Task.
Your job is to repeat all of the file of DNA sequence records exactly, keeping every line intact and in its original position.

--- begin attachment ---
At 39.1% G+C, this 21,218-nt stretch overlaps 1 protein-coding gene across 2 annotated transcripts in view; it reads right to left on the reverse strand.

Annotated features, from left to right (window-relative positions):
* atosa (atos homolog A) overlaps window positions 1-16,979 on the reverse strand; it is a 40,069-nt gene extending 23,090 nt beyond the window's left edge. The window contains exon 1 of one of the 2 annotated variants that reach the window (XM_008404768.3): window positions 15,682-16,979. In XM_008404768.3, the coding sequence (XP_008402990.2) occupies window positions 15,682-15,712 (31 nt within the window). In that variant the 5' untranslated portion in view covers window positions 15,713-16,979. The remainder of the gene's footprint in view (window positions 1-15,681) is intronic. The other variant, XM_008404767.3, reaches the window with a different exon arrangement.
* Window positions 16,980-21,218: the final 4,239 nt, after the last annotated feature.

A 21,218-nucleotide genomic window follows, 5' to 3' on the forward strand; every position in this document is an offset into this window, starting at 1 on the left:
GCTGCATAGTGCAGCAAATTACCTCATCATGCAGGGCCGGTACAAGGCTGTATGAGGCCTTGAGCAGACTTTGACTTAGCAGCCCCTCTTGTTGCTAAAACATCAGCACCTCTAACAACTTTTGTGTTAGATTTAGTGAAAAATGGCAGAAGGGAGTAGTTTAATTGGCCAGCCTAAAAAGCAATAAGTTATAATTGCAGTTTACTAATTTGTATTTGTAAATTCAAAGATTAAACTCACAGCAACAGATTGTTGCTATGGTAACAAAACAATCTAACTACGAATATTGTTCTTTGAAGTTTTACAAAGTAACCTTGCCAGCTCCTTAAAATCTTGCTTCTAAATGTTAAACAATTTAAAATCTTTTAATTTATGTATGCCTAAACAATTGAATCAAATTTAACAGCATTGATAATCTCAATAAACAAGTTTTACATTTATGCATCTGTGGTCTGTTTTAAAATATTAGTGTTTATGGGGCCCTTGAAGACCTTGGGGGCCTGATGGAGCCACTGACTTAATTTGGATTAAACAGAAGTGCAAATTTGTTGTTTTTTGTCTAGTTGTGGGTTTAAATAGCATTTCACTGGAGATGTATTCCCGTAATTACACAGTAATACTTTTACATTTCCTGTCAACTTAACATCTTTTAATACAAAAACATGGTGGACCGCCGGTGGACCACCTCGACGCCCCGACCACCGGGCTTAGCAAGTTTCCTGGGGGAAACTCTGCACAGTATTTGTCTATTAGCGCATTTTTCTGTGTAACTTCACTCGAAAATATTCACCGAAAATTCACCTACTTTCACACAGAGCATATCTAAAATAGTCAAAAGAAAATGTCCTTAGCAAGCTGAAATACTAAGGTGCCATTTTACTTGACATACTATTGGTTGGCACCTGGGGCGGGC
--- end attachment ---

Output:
At 39.1% G+C, this 21,218-nt stretch overlaps 1 protein-coding gene across 2 annotated transcripts in view; it reads right to left on the reverse strand.

Annotated features, from left to right (window-relative positions):
* atosa (atos homolog A) overlaps window positions 1-16,979 on the reverse strand; it is a 40,069-nt gene extending 23,090 nt beyond the window's left edge. The window contains exon 1 of one of the 2 annotated variants that reach the window (XM_008404768.3): window positions 15,682-16,979. In XM_008404768.3, the coding sequence (XP_008402990.2) occupies window positions 15,682-15,712 (31 nt within the window). In that variant the 5' untranslated portion in view covers window positions 15,713-16,979. The remainder of the gene's footprint in view (window positions 1-15,681) is intronic. The other variant, XM_008404767.3, reaches the window with a different exon arrangement.
* Window positions 16,980-21,218: the final 4,239 nt, after the last annotated feature.

A 21,218-nucleotide genomic window follows, 5' to 3' on the forward strand; every position in this document is an offset into this window, starting at 1 on the left:
GCTGCATAGTGCAGCAAATTACCTCATCATGCAGGGCCGGTACAAGGCTGTATGAGGCCTTGAGCAGACTTTGACTTAGCAGCCCCTCTTGTTGCTAAAACATCAGCACCTCTAACAACTTTTGTGTTAGATTTAGTGAAAAATGGCAGAAGGGAGTAGTTTAATTGGCCAGCCTAAAAAGCAATAAGTTATAATTGCAGTTTACTAATTTGTATTTGTAAATTCAAAGATTAAACTCACAGCAACAGATTGTTGCTATGGTAACAAAACAATCTAACTACGAATATTGTTCTTTGAAGTTTTACAAAGTAACCTTGCCAGCTCCTTAAAATCTTGCTTCTAAATGTTAAACAATTTAAAATCTTTTAATTTATGTATGCCTAAACAATTGAATCAAATTTAACAGCATTGATAATCTCAATAAACAAGTTTTACATTTATGCATCTGTGGTCTGTTTTAAAATATTAGTGTTTATGGGGCCCTTGAAGACCTTGGGGGCCTGATGGAGCCACTGACTTAATTTGGATTAAACAGAAGTGCAAATTTGTTGTTTTTTGTCTAGTTGTGGGTTTAAATAGCATTTCACTGGAGATGTATTCCCGTAATTACACAGTAATACTTTTACATTTCCTGTCAACTTAACATCTTTTAATACAAAAACATGGTGGACCGCCGGTGGACCACCTCGACGCCCCGACCACCGGGCTTAGCAAGTTTCCTGGGGGAAACTCTGCACAGTATTTGTCTATTAGCGCATTTTTCTGTGTAACTTCACTCGAAAATATTCACCGAAAATTCACCTACTTTCACACAGAGCATATCTAAAATAGTCAAAAGAAAATGTCCTTAGCAAGCTGAAATACTAAGGTGCCATTTTACTTGACATACTATTGGTTGGCACCTGGGGCGGGC